In most cases, you can save money by using iTunes gift cards if you own an iPhone or an iPad. Sometimes, places like Amazon and Best Buy will discount them, thus saving you some money towards paying for the streaming services. Membership wholesale clubs like Costco also have small discounts on iTunes gift cards and sometimes have a sale on them. Crunchyroll, Funimation and Hidive allows you to subscribe yearly through their app. Also, using certain credit cards with 2%-3% cash back also helps as well.
Moreover, if you subscribe monthly and a service don’t have any shows that you are interested in for a given season, you can pause or cancel the subscription. Most people do this to save money. You can always resubscribe if the service has a simulcast that you are interested in.
2. The player legal streaming sites use are crappy flash-based player.
This is no longer the case as Crunchyroll finally rolled out its HTML5 video player and have improved ever since. Funimation Now and Hidive do not use flash-based players. Also, you don’t need to use the mobile app either as the video players on the web version works on most devices.
3. There is no offline viewing.
This is false. Funimation supports offline viewing as do Crunchyroll through VRV. For Hidive, there is currently no offline option, unless you subscribe to VRV instead. Note that offline viewing is usually available only through the mobile apps.
4. I can’t use these services or view all the content since I am not located in North America.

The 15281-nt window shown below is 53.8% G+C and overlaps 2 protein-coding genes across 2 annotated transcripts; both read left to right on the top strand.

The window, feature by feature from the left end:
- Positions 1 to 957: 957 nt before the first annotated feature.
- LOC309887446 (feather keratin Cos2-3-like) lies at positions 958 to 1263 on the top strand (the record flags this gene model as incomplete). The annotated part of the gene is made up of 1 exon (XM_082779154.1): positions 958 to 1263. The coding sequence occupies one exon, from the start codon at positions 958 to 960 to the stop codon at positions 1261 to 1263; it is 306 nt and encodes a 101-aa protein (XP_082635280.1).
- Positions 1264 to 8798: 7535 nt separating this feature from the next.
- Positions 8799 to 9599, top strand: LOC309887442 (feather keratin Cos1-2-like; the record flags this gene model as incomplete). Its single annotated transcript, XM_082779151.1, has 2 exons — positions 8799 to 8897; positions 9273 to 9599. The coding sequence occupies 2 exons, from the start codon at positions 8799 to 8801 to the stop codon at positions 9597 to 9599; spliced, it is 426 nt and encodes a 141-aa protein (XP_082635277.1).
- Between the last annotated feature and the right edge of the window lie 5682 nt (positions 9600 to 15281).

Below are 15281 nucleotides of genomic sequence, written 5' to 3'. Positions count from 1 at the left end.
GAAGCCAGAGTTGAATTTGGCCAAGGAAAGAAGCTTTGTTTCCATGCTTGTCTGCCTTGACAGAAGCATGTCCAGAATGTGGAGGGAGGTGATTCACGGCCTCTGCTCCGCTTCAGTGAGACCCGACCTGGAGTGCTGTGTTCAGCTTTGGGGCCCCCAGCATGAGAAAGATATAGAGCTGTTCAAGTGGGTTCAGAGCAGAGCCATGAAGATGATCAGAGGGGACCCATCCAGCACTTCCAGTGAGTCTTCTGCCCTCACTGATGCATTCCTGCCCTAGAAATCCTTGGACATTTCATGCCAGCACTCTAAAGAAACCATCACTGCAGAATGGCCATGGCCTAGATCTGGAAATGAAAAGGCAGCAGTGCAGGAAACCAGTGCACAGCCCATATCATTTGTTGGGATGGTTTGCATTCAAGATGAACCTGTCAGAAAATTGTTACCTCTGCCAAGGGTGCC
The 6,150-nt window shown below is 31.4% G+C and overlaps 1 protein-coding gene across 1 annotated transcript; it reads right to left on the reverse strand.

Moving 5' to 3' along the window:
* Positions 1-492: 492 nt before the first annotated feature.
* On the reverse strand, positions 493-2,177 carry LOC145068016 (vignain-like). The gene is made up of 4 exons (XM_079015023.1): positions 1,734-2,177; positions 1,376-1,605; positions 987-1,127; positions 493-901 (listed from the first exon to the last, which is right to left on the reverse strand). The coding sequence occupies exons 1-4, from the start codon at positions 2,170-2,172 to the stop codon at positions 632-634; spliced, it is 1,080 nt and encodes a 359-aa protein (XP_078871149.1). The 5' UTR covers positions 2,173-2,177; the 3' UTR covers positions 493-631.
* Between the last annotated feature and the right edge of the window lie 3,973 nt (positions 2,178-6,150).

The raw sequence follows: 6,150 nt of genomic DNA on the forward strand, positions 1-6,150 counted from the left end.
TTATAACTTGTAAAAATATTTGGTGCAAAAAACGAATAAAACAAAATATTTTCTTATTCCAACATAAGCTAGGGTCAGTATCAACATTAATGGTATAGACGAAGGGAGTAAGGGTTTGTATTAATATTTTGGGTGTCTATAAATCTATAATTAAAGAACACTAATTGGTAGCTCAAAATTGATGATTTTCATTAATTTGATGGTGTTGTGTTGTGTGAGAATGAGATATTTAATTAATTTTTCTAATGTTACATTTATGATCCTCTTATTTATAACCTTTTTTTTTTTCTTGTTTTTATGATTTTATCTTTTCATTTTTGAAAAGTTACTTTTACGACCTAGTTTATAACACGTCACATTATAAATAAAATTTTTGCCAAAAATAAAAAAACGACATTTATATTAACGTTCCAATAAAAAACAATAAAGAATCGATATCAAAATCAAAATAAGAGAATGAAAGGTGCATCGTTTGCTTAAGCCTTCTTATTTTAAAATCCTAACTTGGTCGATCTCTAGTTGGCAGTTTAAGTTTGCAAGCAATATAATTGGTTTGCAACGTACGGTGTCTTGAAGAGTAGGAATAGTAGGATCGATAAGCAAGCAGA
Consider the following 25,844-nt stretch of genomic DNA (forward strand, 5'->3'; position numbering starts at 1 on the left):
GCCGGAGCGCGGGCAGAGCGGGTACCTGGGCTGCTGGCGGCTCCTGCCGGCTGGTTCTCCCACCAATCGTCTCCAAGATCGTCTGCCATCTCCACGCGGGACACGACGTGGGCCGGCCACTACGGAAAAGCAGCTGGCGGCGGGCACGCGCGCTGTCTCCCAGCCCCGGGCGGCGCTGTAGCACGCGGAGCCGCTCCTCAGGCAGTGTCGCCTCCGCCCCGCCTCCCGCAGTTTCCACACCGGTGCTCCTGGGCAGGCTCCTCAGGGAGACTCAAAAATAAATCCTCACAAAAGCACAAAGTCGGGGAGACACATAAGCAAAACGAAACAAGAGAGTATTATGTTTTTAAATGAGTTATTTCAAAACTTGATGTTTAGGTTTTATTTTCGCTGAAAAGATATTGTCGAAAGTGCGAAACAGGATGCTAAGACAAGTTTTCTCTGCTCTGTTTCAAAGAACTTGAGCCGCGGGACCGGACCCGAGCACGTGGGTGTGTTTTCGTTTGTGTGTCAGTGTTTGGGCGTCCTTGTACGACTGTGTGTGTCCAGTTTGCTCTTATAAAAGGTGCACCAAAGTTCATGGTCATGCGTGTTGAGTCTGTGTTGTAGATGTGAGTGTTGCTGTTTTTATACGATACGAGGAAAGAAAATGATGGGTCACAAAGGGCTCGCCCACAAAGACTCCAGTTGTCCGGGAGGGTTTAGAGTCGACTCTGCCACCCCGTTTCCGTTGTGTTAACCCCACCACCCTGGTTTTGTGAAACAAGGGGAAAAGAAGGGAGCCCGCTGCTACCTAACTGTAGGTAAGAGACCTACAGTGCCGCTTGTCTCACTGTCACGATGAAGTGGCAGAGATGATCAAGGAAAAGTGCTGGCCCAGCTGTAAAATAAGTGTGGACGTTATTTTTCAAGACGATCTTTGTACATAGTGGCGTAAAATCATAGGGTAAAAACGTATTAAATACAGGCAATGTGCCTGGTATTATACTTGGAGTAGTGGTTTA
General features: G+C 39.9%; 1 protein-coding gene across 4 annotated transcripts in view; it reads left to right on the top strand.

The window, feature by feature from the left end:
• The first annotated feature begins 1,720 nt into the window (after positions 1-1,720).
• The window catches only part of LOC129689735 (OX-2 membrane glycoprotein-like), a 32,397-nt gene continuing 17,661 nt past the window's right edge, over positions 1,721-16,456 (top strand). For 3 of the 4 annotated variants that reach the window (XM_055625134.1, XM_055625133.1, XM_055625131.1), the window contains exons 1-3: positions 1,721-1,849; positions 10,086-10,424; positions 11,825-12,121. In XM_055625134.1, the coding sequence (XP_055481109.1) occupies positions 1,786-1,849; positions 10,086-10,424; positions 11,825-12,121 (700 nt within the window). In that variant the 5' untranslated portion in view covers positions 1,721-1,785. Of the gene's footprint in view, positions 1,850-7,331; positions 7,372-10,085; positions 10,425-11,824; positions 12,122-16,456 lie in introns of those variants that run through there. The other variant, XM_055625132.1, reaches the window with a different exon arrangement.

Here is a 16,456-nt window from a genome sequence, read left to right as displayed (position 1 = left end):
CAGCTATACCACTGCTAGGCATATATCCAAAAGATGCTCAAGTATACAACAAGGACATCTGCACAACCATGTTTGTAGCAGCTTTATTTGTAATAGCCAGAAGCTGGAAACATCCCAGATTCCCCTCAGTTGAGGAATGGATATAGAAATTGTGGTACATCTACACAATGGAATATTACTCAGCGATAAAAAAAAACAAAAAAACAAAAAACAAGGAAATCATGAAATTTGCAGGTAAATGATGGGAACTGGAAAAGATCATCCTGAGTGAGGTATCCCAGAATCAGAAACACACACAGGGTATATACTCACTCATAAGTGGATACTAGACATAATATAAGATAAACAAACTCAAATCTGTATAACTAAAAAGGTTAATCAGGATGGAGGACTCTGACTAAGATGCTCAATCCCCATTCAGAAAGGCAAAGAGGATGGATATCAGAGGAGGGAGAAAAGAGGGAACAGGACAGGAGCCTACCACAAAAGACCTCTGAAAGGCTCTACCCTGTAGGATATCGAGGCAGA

It’s possible to view all the content from these service through the use of a Virtual Private Network (VPN). A Virtual Private Network will encrypt your internet traffic to and from a server. Most importantly, it will make your connection appear that you are in a different location. If you live in America, you should use a VPN since the FCC changed the rules allowing your ISP to sell your browsing data. If you want to protect your privacy, you should be using one, especially if you use public WiFi.
These services are usually paid services. However, they can be worthwhile if you want to watch shows legally while protecting your privacy and security. Make sure you find a VPN that streaming services do not block, if you are using Netflix. ExpressVPN are known to work with Netflix.
If you are planning to use Crunchyroll, HIDIVE, and Funimation, you are better off rolling your own VPN. You do this by buying a virtual private server from Digital Ocean or Linode and running a setup script. This is cheaper than a VPN service costing little as $5 a month. From my experience, they are not blocking access from VPNs hosted on virtual private servers. Some services have templates that allows you create a VPN server with one click. There is also a script called Streisand that sets up the VPN without the manually configurations it. Even Linus Tech Tips has a video on how to set one up.